Because osteoporosis is a “silent” disease, meaning that there are typically no symptoms up until a fracture takes place, it is not uncommon for somebody with back pain to be uninformed of the fact that he or she has really fractured a vertebra (or multiple vertebrae) in their spinal column.
Common Lumbar Spine Fracture Symptoms
The main clinical symptoms of lumbar spine fractures generally include one or a mix of the following symptoms:
- Unexpected beginning of back pain
- Standing or walking will typically make the pain even worse
- Lying on one’s back makes the pain less intense
- Minimal spinal movement
- Height loss
- Deformity and disability
As a basic guideline, a lumbar spine fracture ought to be presumed in any patient over the age of 50 with acute beginning of back pain. For women, specifically those with risk factors for osteoporosis, lots of physicians think that a vertebral fracture ought to be suspected in any women over age 45 with abrupt beginning of back pain.
Often a lumbar spine fracture in the spinal column might not cause any back pain or other symptoms, according to artplay-katok.ru. For that reason, even if there is not back pain, midlife or elderly persons (specifically women) need to be concerned about potential fractures if there is height loss, restricted capability to twist and bend the back, and/or defect that develops in the spine.
Typical Progression of Lumbar Spine Fracture Symptoms
When osteoporosis leads to a vertebral fracture, it is usually marked by the abrupt onset of back pain. Many patients diagnosed with a lumbar spine fracture in the spine explain the beginning of pain immediately after a fairly regular activity that a little pressures or containers the back, such as:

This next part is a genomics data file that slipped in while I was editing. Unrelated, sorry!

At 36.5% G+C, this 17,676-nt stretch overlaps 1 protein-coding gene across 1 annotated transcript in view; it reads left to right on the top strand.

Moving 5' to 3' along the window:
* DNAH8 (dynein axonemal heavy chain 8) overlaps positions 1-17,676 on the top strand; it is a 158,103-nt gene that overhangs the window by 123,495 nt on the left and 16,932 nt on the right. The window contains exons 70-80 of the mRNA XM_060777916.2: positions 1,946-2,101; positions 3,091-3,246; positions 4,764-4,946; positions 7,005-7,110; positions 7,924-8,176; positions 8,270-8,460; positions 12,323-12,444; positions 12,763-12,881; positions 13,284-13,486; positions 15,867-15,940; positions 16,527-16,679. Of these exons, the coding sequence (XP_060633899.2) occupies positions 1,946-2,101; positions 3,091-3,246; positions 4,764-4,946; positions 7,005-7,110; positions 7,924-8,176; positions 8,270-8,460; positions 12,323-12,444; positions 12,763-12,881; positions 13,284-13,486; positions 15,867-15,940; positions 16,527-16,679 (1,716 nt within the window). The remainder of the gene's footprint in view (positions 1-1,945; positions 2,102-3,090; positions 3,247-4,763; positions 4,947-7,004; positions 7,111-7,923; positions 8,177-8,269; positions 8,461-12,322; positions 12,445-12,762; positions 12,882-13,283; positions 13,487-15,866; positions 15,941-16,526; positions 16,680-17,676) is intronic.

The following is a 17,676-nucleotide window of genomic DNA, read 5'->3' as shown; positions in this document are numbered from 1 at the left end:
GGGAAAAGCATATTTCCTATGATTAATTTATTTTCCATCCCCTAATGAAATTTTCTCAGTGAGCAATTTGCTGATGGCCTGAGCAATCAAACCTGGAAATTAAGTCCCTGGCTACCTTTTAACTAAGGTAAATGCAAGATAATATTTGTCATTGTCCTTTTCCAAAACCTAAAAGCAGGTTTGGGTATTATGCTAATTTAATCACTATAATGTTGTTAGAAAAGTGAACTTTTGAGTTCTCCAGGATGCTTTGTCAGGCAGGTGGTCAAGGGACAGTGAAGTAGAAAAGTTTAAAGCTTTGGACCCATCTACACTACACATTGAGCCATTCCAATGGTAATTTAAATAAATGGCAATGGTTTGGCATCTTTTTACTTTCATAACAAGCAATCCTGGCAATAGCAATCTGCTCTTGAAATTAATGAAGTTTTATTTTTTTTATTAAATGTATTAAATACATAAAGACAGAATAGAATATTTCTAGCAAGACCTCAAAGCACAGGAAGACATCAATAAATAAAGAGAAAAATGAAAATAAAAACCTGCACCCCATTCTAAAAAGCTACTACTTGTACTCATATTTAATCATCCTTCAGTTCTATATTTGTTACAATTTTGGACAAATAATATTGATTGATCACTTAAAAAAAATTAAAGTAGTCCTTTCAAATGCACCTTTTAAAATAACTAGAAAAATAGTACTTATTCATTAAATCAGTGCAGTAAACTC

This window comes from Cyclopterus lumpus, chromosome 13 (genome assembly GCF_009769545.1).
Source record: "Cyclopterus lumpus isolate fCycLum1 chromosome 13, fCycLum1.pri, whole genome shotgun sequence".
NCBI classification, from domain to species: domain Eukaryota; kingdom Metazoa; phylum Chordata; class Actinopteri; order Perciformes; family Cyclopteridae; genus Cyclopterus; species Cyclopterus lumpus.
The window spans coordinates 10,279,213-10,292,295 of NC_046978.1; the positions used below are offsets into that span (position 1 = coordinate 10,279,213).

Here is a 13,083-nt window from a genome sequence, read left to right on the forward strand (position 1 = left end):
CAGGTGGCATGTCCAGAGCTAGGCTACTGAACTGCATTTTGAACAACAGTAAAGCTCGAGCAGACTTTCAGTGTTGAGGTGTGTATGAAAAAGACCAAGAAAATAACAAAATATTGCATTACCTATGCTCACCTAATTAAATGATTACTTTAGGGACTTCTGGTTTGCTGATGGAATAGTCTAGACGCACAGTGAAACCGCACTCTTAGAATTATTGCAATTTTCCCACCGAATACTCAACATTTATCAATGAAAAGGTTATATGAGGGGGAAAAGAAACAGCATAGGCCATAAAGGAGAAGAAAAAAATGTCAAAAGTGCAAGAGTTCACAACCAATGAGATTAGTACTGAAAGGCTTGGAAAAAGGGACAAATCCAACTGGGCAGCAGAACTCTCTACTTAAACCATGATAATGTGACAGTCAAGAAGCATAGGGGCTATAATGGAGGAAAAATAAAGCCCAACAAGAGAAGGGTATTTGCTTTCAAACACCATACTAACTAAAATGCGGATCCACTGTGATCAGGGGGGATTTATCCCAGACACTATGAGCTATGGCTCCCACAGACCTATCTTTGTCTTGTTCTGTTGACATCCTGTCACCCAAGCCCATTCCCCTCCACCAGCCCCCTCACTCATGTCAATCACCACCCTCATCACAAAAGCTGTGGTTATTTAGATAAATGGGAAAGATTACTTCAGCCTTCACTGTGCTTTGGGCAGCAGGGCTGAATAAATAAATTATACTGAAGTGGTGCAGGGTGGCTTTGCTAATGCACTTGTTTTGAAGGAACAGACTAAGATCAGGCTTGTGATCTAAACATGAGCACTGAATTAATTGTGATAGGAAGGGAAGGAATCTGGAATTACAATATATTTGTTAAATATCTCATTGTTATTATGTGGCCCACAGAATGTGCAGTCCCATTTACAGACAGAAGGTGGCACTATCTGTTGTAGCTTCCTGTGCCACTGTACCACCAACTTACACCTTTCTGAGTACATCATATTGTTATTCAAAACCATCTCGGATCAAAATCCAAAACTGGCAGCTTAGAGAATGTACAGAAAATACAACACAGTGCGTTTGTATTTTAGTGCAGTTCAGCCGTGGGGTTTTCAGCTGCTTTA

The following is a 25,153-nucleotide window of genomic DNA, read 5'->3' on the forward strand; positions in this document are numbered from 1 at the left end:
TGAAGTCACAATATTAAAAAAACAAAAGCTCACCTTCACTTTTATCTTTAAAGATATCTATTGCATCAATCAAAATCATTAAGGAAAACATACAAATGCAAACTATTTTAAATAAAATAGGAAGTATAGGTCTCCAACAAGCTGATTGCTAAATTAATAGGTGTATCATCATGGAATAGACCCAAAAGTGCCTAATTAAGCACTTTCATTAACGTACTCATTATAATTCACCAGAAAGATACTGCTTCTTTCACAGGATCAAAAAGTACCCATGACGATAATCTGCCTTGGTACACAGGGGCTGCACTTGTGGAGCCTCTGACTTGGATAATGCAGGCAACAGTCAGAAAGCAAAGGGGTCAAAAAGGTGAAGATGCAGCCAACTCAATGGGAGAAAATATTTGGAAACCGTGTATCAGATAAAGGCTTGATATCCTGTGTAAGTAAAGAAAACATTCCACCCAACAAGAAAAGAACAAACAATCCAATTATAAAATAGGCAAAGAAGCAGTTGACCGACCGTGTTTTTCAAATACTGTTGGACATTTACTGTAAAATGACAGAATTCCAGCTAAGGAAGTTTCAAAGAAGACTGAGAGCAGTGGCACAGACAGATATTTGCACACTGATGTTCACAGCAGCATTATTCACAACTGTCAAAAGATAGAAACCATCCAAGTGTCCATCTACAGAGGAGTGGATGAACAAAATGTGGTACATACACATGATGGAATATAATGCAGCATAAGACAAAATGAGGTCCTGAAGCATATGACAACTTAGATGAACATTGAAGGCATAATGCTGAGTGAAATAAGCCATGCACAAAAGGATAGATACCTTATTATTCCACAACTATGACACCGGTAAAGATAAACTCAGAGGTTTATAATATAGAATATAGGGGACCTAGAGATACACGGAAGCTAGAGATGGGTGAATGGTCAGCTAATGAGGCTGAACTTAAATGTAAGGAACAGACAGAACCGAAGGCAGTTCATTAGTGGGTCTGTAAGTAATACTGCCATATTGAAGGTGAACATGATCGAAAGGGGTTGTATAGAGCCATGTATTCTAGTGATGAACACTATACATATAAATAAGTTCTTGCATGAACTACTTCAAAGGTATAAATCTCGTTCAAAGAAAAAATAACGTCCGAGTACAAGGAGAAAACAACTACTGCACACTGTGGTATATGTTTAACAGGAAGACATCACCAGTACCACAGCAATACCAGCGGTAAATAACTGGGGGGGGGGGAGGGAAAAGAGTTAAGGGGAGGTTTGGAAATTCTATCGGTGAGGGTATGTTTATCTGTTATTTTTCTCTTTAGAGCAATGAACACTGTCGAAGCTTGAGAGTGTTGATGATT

- Raising – opening a window or getting a bag of groceries
- Flexing – choosing something up off the floor
- Falling – jarring the spine by missing out on a step or slipping on ice.
For people with advanced osteoporosis, the fracture can even occur with exceptionally minor activity, such as sneezing, coughing, entering or out of the bathtub, or just turning over in bed. The pain from an osteoporotic spine fracture normally lasts about 4 to six weeks as the bone heals, after which most patients report that the more severe pain has gone away and has developed into more of a chronic, throbbing pain focused in the area of the back where the fracture took place.
This pain will typically improve after a few weeks, however for some people it can continue for several months. Furthermore, some patients experience back pain long after the fractured bone has actually recovered due to altered mechanics in the back and possibly due to inactivity.
Other Types of Fracture Pain Patterns
The above describes the course of events that is experienced by the majority of patients with a vertebral compression fracture. Nevertheless, not everyone has a normal experience. Examples of other types of pain patterns include:
- If the bone collapses slowly rather than due to an activity, the pain will usually be more gradual and mild.
- Some patients with vertebral fractures report that they felt no back pain or other symptoms.
- For others, instead of pain the symptoms of defect that start to appear after multiple fractures might be the patient’s first indicator that she or he has lumbar spine fractures from osteoporosis.
Multiple Compression Fractures
Unlike numerous other conditions that can be treated before a serious problem establishes, normally a fracture is the first sign that someone has osteoporosis. By the time a fracture occurs, the osteoporosis is normally advanced and the person is then at risk for sustaining more vertebral fractures.